On the sense of taste in two malagasy primates (microcebus murinus and eulemur mongoz)

G. Hellekant, C. M. Hladik, V. Dennys, B. Simmen, T. W. Roberts, D. Glaser, G. Dubois, D. E. Walters

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17 Scopus citations


The relationship between phylogeny and taste is of growing interest. In this study we present recordings from the chorda tympani proper (CT) nerve of two lemuriforme primates, the lesser mouse lemur (Microcebus murinus) and the mongoose lemur (Eulemur mongoz), to an array of taste stimuli which included the sweeteners acesulfame-K, alitame, aspartame, D-glucose, dulcin, monellin, neohesperidin dihydrochalcone (NHDHC), saccharin, sodium superaspartame, stevioside, sucralose (TGS), sucrose, suosan, thaumatin and xylitol, as well as the non-sweet stimuli NaC1, citric acid, tannin and quinine hydrochloride. In M.murinus the effects of the taste modifiers gymnemic acid and miraculin on the CT response were recorded. Conditioned taste aversion (CTA) experiments in M.murinus and two-bottle preference (TBP) tests in E.mongoz were also conducted. We found that all of the above tastants except thaumatin elicited a CT response in both species. The CTA technique showed that M.murinus generalized from sucrose to monellin but not to thaumatin. The intake of aspartame, ranging in concentration from 0.1 to 30 mM was measured in E.mongoz with TBP tests. At no concentration did we see a preference, but there was a significant rejection of 10 and 30 mM aspartame (P←0.025). Miraculin had no effects on the CT response to acids, and gymnemic acid did not selectively suppress the CT response to sucrose or that of any other sweeteners. The absence of ability to taste thaumatin in these species supports the dichotomy between catarrhine and non-catarrhine species. The difference in results with thaumatin and monellin indicate that their sweet moieties are not identical. It also points to a phylogenetic difference in taste within the prosimian group. Further, the results with aspartame indicate that the perception of sweetness from aspartame is limited to catarrhine species. Finally, neither miraculin nor gymnemic acid exhibit the same taste modifying effects in lemuriformes as they do in hominoidea. Thus the results with gymnemic acid and miraculin corroborate those obtained earlier in other prosimians.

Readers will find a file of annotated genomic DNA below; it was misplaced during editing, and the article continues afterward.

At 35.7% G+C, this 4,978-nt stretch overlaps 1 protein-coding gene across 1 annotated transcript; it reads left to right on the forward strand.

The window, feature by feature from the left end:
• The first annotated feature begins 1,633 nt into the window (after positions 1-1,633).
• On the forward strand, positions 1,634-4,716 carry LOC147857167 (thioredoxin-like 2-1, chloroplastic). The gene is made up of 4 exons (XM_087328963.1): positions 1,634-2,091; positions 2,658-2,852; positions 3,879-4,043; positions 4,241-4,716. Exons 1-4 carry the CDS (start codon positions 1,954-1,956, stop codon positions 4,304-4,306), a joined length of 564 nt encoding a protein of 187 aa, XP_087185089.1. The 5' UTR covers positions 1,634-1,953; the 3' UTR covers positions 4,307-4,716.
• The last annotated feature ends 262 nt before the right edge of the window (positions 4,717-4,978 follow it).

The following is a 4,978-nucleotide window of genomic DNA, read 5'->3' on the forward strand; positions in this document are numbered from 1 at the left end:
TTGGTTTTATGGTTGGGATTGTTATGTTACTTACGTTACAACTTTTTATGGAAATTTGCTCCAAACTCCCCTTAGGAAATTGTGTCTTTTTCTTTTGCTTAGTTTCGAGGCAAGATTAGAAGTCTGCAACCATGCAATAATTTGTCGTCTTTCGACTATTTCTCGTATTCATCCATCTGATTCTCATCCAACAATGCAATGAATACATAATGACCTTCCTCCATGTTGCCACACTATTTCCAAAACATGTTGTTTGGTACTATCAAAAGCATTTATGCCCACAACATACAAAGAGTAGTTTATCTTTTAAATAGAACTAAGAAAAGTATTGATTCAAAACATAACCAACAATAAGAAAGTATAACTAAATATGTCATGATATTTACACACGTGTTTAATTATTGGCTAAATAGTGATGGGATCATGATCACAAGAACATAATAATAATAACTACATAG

Original languageEnglish (US)
Pages (from-to)307-320
Number of pages14
JournalChemical Senses
Issue number3
StatePublished - Jun 1993

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